Late-cancel changes not a game changer—yet
02 APRIL 2015 6:33 AM
In the three months since Marriott International and Hilton Worldwide Holdings adopted stricter late-cancellation policies, hoteliers say the impact hasn’t been huge, but it’s a step in the right direction.
REPORT FROM THE U.S.—It’s been a few months since Hilton Worldwide Holdings and Marriott International changed their hotel late-cancellation policies, and hoteliers say the process is all about educating customers and helping the hotel industry optimize revenue generation.
Last fall the two hotel giants upped the penalties for last-minute hotel cancellations (namely, the generally accepted policy requiring guests to cancel by 4 p.m. or 6 p.m. on day of arrival to avoid paying a fee). In effect since 1 January, to avoid penalty fees, Marriott and Hilton guests must cancel their reservation by 11:59 p.m. local time on the day before check-in.
Bjorn Hanson, clinical professor with the New York University Preston Robert Tisch Center for Hospitality and Tourism, said the lack of industrywide standards when it comes to late cancellation policies has traditionally been a pain point for guests.
“Policies regarding cancellation times and charges have changed dramatically over the last 10 years and have become harder for travelers to anticipate,” he said. “Marriott and Hilton have tried to come up with something fairly easy for travelers to remember.”
One exception Hanson noted, however, was that both Marriott and Hilton clarified at the time of the policy change that these updates essentially were for those hotels that previously offered same-day cancellation policies, but that individual hotels that had different cancellation policies already in place—like two-day or 72-hour cancellation—could opt to keep those.
“It’s a good start, and over time it can become more uniformly applied and enforced,” Hanson said.
The education process
Now several months into the new policies, hoteliers say guests are becoming more aware of the changes.
“The frequent week-day business travelers are starting to become more familiar with the updated policy; however, there has been some confusion over the past few months,” said JJ Tabone, an area general manager with Peachtree Hotel Group, who manages the Courtyard by Marriott Columbus in Columbus, Mississippi.
To address that, he said the hotel staff have honored the previous 6 p.m. day-of cancellation policy for guests who made reservations prior to the change, and they’re willing to make some exceptions as consumers become more aware of the policy.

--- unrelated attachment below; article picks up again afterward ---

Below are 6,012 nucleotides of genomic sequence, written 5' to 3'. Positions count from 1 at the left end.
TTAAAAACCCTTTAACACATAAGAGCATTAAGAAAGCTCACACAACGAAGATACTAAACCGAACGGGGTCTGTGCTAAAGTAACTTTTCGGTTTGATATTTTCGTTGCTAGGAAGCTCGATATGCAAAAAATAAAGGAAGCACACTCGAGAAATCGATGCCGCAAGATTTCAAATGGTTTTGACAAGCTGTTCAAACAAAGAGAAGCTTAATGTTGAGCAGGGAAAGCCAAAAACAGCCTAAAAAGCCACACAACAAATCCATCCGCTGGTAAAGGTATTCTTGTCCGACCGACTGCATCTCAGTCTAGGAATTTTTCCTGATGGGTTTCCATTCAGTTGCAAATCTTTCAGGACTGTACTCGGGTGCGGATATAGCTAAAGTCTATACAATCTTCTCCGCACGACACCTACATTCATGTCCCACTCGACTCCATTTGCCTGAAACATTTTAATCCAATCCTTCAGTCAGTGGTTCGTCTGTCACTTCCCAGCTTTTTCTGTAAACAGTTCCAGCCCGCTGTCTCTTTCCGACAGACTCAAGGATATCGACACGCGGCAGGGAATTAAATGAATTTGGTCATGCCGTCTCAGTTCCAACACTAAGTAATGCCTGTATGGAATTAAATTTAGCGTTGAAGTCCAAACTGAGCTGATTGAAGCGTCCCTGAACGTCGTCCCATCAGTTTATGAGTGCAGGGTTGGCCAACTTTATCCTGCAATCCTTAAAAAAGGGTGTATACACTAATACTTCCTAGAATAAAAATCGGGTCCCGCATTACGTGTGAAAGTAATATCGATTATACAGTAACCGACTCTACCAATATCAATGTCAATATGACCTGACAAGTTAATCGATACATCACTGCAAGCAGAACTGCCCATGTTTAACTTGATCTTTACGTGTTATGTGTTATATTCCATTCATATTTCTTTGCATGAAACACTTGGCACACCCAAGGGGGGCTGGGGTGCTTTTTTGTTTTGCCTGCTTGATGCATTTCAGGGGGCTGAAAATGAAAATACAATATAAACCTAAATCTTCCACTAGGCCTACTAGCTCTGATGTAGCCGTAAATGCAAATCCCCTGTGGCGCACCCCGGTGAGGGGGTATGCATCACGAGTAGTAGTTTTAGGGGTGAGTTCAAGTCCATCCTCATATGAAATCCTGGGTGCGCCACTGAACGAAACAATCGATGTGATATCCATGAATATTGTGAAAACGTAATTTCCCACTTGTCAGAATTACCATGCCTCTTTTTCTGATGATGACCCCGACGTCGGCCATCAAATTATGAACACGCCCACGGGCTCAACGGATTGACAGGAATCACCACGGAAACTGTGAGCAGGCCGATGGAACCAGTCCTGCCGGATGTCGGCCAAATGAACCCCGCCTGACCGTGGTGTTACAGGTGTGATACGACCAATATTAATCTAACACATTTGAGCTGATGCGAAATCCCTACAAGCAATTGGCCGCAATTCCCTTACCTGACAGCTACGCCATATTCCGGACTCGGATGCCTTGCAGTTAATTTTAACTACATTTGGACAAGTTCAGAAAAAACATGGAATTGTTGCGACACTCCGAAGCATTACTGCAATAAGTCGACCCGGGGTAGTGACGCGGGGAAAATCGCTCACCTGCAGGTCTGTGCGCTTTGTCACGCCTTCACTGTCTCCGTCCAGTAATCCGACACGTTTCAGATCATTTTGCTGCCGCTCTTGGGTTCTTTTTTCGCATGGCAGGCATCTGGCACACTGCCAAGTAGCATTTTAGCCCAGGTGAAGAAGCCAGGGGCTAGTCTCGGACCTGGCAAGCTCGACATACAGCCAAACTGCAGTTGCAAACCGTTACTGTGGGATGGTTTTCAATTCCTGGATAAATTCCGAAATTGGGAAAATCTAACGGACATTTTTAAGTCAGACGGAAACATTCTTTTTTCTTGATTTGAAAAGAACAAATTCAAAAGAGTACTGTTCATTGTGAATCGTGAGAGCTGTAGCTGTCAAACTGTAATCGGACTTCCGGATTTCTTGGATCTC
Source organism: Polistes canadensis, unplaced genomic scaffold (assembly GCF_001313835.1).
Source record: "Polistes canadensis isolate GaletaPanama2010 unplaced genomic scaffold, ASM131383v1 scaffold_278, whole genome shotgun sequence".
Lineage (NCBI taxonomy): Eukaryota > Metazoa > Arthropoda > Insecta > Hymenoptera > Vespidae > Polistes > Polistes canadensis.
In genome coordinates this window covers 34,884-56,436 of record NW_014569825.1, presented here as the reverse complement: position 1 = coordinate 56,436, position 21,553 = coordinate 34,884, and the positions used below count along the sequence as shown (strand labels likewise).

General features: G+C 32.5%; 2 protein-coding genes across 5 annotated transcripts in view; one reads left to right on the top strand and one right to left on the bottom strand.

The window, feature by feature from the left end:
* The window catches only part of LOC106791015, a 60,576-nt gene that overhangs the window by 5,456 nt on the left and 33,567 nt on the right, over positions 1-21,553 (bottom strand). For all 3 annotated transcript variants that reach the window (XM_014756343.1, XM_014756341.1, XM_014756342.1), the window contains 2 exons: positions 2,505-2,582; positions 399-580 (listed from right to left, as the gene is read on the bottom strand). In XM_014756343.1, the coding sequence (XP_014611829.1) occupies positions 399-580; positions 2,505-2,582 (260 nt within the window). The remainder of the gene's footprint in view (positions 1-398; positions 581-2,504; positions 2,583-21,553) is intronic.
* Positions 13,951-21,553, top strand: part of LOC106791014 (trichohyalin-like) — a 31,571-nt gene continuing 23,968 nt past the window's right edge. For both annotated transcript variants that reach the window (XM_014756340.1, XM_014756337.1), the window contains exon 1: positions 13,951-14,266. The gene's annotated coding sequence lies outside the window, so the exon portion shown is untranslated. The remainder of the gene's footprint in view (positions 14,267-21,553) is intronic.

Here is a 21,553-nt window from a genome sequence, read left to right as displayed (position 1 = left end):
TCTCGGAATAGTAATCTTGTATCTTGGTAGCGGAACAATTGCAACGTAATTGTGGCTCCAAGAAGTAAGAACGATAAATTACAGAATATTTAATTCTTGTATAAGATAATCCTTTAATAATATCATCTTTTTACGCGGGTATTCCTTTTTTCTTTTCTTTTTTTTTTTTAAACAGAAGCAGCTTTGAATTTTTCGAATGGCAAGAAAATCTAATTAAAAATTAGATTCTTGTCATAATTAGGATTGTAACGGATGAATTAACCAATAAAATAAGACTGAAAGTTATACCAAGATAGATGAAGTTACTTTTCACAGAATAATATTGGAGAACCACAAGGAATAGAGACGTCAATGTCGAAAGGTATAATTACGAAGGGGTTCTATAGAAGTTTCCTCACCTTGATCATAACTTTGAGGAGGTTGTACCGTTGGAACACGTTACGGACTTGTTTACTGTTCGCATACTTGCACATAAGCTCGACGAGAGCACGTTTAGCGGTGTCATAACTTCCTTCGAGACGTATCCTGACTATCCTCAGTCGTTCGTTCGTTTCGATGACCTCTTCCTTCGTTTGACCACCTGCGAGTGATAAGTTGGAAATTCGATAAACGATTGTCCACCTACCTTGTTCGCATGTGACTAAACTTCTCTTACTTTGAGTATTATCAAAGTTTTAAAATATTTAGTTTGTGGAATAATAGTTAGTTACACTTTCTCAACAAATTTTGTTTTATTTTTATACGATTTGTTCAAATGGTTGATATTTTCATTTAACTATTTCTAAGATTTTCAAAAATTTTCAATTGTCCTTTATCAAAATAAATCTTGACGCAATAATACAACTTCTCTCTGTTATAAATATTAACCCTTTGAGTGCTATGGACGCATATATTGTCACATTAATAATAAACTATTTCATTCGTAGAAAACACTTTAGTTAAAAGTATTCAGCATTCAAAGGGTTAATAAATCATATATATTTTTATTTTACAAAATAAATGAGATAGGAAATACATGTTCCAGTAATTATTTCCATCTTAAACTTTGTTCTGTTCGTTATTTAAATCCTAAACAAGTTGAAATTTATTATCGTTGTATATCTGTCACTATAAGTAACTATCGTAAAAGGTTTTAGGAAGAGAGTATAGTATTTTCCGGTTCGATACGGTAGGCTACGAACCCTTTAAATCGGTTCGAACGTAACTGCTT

Bharat Patel, chairman and CEO of Sun Companies, which counts 20 Marriott- and Hilton-branded hotels in its U.S. portfolio, said the late cancellation policy change hasn’t had a big impact on consumers, who already are used to similar charges from other travel providers.
“Guests already are dealing with airlines and rental cars, and they know they should cancel within a reasonable time frame,” he said. Like Tabone, Patel said his company’s policy is to tell guests who book over the phone about the new policies, which supplements language about the changes on Hilton and Marriott’s individual brand websites.
Revenue management positives
Why enforce change now, when the industry is doing so well? Hanson said now is exactly the right time to implement changes like this.
“If occupancy was back down below 60% and demand wasn’t growing, it wouldn’t be the time. But now when we have such high occupancy, management becomes more important and demand is strong enough so that the offset is positive,” he said.
At the Courtyard by Marriott Columbus, Tabone said historically the most last-minute cancellations have come from mid-week business travelers. The hotel’s current business mix is 65% business and 35% leisure, so those business travelers drive a good chunk of property revenue.
“This one-day cancellation time period still allows for a significant amount of flexibility for our guests, but it also gives the hotel the ability to property prepare for our guests,” he said. “The fees don’t contribute a significant amount of revenue for our hotel, but the idea of the fee helps us prevent last-minute cancellations that may leave us with several rooms unsold during a high-occupancy night.”
Patel said the change will give hoteliers and revenue managers more time to fill rooms last minute—an important tool to use as booking windows grow shorter and shorter.
“It’s really a welcome change, especially for busy hotels. Now we have an extra 18 hours to make the best out of our last available rooms,” he said. “We have several hotels in gateway cities, and I think it was needed.”
Hanson said that as other franchise companies adopt similar policies, consumer education will grow and the industry will see what can be tolerated in terms of late-cancellation fees—just as it does for other ancillary charges.
“Something needed to happen because people were just confused about cancellation policies,” he said.
Patel and Tabone said they have heard minimal negative feedback from guests, thanks in part to the verbal reminders they give guests every time a room is booked.
“I hope other franchisors follow (this policy) and collectively change the mindset of the consumer that we cannot be lagging in maximizing the revenue potential out there,” Patel said. “It’s a business decision. It’s a positive change, so let’s take advantage of educating the consumer.”